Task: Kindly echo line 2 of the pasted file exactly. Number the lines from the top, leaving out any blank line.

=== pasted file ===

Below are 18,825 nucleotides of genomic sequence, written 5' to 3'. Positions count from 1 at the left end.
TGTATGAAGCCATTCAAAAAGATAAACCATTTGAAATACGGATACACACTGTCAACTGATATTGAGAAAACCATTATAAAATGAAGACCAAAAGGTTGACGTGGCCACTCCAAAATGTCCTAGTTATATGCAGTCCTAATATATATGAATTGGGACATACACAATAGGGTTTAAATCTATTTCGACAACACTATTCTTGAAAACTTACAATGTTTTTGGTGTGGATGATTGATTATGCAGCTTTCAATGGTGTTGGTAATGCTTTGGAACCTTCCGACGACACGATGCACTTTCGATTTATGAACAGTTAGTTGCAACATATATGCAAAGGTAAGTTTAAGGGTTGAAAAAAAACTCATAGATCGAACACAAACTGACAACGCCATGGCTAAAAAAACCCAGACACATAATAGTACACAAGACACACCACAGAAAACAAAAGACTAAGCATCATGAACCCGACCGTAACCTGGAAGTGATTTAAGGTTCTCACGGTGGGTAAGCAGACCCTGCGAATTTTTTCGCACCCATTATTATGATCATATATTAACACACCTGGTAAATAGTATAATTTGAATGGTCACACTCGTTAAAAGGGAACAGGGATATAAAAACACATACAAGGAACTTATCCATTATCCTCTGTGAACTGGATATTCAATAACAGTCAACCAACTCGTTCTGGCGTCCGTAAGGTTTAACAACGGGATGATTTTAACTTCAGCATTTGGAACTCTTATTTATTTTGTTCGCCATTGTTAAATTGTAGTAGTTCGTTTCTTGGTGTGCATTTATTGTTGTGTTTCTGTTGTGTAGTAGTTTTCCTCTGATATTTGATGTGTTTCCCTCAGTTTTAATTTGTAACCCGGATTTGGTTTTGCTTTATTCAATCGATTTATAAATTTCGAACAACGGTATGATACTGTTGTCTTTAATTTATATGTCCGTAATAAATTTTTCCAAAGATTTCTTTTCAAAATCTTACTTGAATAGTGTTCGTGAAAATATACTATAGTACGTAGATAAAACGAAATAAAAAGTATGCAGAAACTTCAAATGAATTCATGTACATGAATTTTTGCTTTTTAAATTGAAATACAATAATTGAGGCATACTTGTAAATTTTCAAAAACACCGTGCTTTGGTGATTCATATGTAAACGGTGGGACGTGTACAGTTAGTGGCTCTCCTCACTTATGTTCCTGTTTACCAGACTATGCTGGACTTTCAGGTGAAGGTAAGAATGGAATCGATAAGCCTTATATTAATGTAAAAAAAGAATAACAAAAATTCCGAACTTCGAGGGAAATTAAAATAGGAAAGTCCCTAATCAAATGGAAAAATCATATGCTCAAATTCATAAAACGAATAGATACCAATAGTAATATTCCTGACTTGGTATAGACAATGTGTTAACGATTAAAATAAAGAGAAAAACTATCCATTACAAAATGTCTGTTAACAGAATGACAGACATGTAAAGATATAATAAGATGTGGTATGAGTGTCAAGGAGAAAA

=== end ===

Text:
TGTATGAAGCCATTCAAAAAGATAAACCATTTGAAATACGGATACACACTGTCAACTGATATTGAGAAAACCATTATAAAATGAAGACCAAAAGGTTGACGTGGCCACTCCAAAATGTCCTAGTTATATGCAGTCCTAATATATATGAATTGGGACATACACAATAGGGTTTAAATCTATTTCGACAACACTATTCTTGAAAACTTACAATGTTTTTGGTGTGGATGATTGATTATGCAGCTTTCAATGGTGTTGGTAATGCTTTGGAACCTTCCGACGACACGATGCACTTTCGATTTATGAACAGTTAGTTGCAACATATATGCAAAGGTAAGTTTAAGGGTTGAAAAAAAACTCATAGATCGAACACAAACTGACAACGCCATGGCTAAAAAAACCCAGACACATAATAGTACACAAGACACACCACAGAAAACAAAAGACTAAGCATCATGAACCCGACCGTAACCTGGAAGTGATTTAAGGTTCTCACGGTGGGTAAGCAGACCCTGCGAATTTTTTCGCACCCATTATTATGATCATATATTAACACACCTGGTAAATAGTATAATTTGAATGGTCACACTCGTTAAAAGGGAACAGGGATATAAAAACACATACAAGGAACTTATCCATTATCCTCTGTGAACTGGATATTCAATAACAGTCAACCAACTCGTTCTGGCGTCCGTAAGGTTTAACAACGGGATGATTTTAACTTCAGCATTTGGAACTCTTATTTATTTTGTTCGCCATTGTTAAATTGTAGTAGTTCGTTTCTTGGTGTGCATTTATTGTTGTGTTTCTGTTGTGTAGTAGTTTTCCTCTGATATTTGATGTGTTTCCCTCAGTTTTAATTTGTAACCCGGATTTGGTTTTGCTTTATTCAATCGATTTATAAATTTCGAACAACGGTATGATACTGTTGTCTTTAATTTATATGTCCGTAATAAATTTTTCCAAAGATTTCTTTTCAAAATCTTACTTGAATAGTGTTCGTGAAAATATACTATAGTACGTAGATAAAACGAAATAAAAAGTATGCAGAAACTTCAAATGAATTCATGTACATGAATTTTTGCTTTTTAAATTGAAATACAATAATTGAGGCATACTTGTAAATTTTCAAAAACACCGTGCTTTGGTGATTCATATGTAAACGGTGGGACGTGTACAGTTAGTGGCTCTCCTCACTTATGTTCCTGTTTACCAGACTATGCTGGACTTTCAGGTGAAGGTAAGAATGGAATCGATAAGCCTTATATTAATGTAAAAAAAGAATAACAAAAATTCCGAACTTCGAGGGAAATTAAAATAGGAAAGTCCCTAATCAAATGGAAAAATCATATGCTCAAATTCATAAAACGAATAGATACCAATAGTAATATTCCTGACTTGGTATAGACAATGTGTTAACGATTAAAATAAAGAGAAAAACTATCCATTACAAAATGTCTGTTAACAGAATGACAGACATGTAAAGATATAATAAGATGTGGTATGAGTGTCAAGGAGAAAA